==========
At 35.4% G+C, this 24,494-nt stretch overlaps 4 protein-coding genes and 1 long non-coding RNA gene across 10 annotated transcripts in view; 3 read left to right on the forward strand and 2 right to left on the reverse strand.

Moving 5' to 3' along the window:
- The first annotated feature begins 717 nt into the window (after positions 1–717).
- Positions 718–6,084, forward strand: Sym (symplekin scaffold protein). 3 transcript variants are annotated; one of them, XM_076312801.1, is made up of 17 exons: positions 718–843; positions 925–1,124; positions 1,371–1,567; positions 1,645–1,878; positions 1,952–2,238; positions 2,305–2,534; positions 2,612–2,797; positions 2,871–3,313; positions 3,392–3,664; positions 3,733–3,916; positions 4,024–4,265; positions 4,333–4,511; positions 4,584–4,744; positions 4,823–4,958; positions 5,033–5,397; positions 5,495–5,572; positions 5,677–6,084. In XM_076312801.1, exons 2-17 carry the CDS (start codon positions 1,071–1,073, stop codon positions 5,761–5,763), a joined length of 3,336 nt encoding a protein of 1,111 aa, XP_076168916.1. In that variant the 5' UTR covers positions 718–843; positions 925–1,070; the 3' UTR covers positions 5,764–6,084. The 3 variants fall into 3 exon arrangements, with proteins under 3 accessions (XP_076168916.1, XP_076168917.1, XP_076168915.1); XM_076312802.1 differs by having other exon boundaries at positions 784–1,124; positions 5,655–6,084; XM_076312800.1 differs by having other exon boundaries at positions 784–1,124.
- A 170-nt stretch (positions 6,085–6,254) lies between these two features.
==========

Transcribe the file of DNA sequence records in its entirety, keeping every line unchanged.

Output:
At 35.4% G+C, this 24,494-nt stretch overlaps 4 protein-coding genes and 1 long non-coding RNA gene across 10 annotated transcripts in view; 3 read left to right on the forward strand and 2 right to left on the reverse strand.

Moving 5' to 3' along the window:
- The first annotated feature begins 717 nt into the window (after positions 1–717).
- Positions 718–6,084, forward strand: Sym (symplekin scaffold protein). 3 transcript variants are annotated; one of them, XM_076312801.1, is made up of 17 exons: positions 718–843; positions 925–1,124; positions 1,371–1,567; positions 1,645–1,878; positions 1,952–2,238; positions 2,305–2,534; positions 2,612–2,797; positions 2,871–3,313; positions 3,392–3,664; positions 3,733–3,916; positions 4,024–4,265; positions 4,333–4,511; positions 4,584–4,744; positions 4,823–4,958; positions 5,033–5,397; positions 5,495–5,572; positions 5,677–6,084. In XM_076312801.1, exons 2-17 carry the CDS (start codon positions 1,071–1,073, stop codon positions 5,761–5,763), a joined length of 3,336 nt encoding a protein of 1,111 aa, XP_076168916.1. In that variant the 5' UTR covers positions 718–843; positions 925–1,070; the 3' UTR covers positions 5,764–6,084. The 3 variants fall into 3 exon arrangements, with proteins under 3 accessions (XP_076168916.1, XP_076168917.1, XP_076168915.1); XM_076312802.1 differs by having other exon boundaries at positions 784–1,124; positions 5,655–6,084; XM_076312800.1 differs by having other exon boundaries at positions 784–1,124.
- A 170-nt stretch (positions 6,085–6,254) lies between these two features.